May 7 (Bloomberg) -- HSBC Holdings Plc, Europe’s biggest bank, said first-quarter earnings beat the same period in 2009 as the U.S. unit posted its first profit in three years.
Underlying pretax profit will be “comfortably ahead” of the first quarter of 2009, London-based HSBC said today in a statement. Reported pretax profit will drop because of an exceptional movement on the fair value of the bank’s debt.
“Credit quality has improved faster than expected,” Bank of America Merrill Lynch analyst Michael Helsby wrote in a note today. “Given the current increased market uncertainty, we think this statement should go down well, re-asserting HSBC’s defensive characteristics,” said Helsby who has a “buy” rating on the stock.
HSBC set aside more than $58 billion for bad loans in North America following its $15.5 billion acquisition of U.S. subprime lender Household International in 2003. Chief Executive Officer Michael Geoghegan moved to Hong Kong from London in February as HSBC focuses on emerging markets and seeks to trade its shares in Shanghai this year.
“It is too soon to declare victory, but the improvement in the quarter is testament to the actions of our management team since we identified the problems in the U.S. consumer finance market,” Geoghegan said in the statement.
The bank closed the consumer-lending unit of the Household division, renamed HSBC Finance, in the second quarter last year with the loss of more than 6,000 jobs. At the same time it sought $17.8 billion from investors to bolster capital.
Bad-loan provisions at HSBC Finance declined to $2.3 billion from $3.9 billion, Finance Director Douglas Flint told reporters on a conference call. The division made a pretax loss of $472 million in the quarter, while the U.S. business overall including HSBC Securities Inc. made a profit, the bank said. The bank will “continue building” its credit-card operation in the U.S., Geoghegan said.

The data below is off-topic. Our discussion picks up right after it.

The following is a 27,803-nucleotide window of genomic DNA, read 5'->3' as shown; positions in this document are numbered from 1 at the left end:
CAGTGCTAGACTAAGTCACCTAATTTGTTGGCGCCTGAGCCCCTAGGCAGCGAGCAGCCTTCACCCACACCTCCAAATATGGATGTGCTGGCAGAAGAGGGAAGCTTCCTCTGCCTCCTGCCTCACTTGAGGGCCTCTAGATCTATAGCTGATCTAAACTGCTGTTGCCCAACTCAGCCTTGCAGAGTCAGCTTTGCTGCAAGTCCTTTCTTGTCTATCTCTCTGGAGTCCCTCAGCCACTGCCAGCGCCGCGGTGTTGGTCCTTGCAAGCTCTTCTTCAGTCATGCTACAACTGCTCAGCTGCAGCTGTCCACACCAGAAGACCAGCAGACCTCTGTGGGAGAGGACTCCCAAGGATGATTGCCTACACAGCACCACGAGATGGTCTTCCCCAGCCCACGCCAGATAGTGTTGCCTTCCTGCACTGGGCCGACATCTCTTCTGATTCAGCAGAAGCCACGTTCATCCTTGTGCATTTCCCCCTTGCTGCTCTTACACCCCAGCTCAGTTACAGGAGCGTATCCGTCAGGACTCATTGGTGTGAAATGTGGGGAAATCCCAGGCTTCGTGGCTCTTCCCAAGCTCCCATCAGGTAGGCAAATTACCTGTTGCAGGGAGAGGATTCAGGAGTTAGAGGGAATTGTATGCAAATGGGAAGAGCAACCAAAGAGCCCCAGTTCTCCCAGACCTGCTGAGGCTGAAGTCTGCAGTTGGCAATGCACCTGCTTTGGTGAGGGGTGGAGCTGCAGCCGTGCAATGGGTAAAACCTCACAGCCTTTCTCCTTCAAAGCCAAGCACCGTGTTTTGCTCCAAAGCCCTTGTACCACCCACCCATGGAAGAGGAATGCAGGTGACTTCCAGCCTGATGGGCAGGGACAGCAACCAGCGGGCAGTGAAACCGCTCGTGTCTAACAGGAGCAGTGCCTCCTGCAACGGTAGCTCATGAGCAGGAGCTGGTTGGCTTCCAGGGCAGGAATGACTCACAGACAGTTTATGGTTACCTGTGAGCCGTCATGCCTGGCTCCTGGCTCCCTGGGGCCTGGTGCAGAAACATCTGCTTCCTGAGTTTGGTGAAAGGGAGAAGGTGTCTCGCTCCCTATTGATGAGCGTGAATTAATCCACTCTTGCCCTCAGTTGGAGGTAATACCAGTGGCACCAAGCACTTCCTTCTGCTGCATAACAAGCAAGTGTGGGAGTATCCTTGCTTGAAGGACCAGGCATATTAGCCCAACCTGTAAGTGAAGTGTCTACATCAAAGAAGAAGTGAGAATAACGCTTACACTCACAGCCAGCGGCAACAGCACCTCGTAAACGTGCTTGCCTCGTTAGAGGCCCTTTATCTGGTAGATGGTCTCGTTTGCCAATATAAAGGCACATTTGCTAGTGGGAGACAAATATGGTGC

It is “difficult” to predict whether the U.S. will be profitable for the whole of 2010 as HSBC Finance shrinks, Flint said.
Bad-loan charges across the bank with the exception of the Middle East, fell to their lowest quarterly level for more than two years.
HSBC gained 1.2 pence, or 0.2 percent, to 629.6 pence in London, making it the best performer among Britain’s five largest banks today. The 52-member Bloomberg Europe Banks and Financial Services Index was down 3.6 percent.
HSBC holds 1.5 billion euros ($2.2 billion) of “exposure” to Greek government bonds, and “there is nothing in the portfolio that particularly worries us,” Flint said.
Pretax profit at the Global Banking and Markets investment-banking unit was higher than the first quarter of last year and trading units “performed strongly,” the bank said. It “experienced slightly lower trading activity and was moderately affected by the markdown of trading positions in weaker sovereign exposures,” after the quarter, the company said.
HSBC in March posted a 1.7 percent rise in annual net income to $5.83 billion, missing analysts’ estimates as bad loans increased and profit fell in Europe, the Middle East, Asia and Latin America.
Standard Chartered Plc, which gets more than three-quarters of its profit in Asia, this week said it posted record revenue and profit in the first quarter on its consumer- and corporate-banking divisions. Barclays Plc last week said profit rose 29 percent to 1.07 billion pounds, lifted by investment-banking revenue and falling impairments.
To contact the reporter on this story: Jon Menon in London at email@example.com
To contact the editor responsible for this story: Edward Evans at firstname.lastname@example.org